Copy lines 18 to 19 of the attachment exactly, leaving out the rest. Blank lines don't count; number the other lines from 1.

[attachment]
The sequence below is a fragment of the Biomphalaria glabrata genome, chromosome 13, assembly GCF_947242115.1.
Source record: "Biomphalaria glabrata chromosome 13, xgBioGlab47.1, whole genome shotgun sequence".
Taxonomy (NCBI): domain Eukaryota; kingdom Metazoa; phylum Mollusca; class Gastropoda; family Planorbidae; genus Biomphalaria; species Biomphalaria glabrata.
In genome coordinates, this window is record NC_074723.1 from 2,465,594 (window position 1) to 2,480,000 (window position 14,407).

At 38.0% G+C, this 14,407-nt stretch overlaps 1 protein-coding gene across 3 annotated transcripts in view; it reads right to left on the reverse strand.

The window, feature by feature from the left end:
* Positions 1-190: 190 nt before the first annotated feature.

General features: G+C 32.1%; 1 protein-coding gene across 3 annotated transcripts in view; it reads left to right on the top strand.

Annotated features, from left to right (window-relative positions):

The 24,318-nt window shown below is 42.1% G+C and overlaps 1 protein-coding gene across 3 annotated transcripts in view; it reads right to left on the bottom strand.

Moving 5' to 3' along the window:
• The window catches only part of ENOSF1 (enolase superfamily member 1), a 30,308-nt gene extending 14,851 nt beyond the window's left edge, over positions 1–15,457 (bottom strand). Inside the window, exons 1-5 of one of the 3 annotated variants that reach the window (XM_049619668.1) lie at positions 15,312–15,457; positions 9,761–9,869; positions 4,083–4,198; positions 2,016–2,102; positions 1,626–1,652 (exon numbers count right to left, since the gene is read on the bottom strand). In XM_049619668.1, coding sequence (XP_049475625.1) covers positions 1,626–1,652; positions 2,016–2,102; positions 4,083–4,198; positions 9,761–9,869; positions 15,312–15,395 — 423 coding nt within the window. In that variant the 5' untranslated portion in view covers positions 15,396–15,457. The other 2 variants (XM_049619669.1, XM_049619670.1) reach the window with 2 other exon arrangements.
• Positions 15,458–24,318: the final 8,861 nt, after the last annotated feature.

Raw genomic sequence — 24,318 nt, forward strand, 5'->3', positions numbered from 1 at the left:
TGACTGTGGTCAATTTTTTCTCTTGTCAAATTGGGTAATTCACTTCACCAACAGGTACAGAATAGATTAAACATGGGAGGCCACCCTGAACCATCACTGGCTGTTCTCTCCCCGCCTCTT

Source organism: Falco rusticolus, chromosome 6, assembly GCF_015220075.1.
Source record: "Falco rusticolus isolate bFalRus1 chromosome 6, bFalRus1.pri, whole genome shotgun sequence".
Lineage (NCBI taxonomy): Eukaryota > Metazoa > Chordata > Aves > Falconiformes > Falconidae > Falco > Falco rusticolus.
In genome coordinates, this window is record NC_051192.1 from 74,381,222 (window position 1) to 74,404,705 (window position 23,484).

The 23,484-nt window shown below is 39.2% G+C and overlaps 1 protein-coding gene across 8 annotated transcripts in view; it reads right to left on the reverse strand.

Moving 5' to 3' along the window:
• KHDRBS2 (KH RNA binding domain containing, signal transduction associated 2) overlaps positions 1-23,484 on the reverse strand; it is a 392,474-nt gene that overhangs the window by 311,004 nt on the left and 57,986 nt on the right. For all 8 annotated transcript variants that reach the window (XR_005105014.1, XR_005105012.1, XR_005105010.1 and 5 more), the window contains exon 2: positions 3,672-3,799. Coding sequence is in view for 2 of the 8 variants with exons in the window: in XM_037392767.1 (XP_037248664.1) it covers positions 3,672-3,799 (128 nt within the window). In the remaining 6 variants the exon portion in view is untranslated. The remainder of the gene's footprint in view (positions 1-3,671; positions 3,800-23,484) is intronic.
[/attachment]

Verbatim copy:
Lineage (NCBI taxonomy): Eukaryota > Metazoa > Chordata > Aves > Falconiformes > Falconidae > Falco > Falco rusticolus.
In genome coordinates, this window is record NC_051192.1 from 74,381,222 (window position 1) to 74,404,705 (window position 23,484).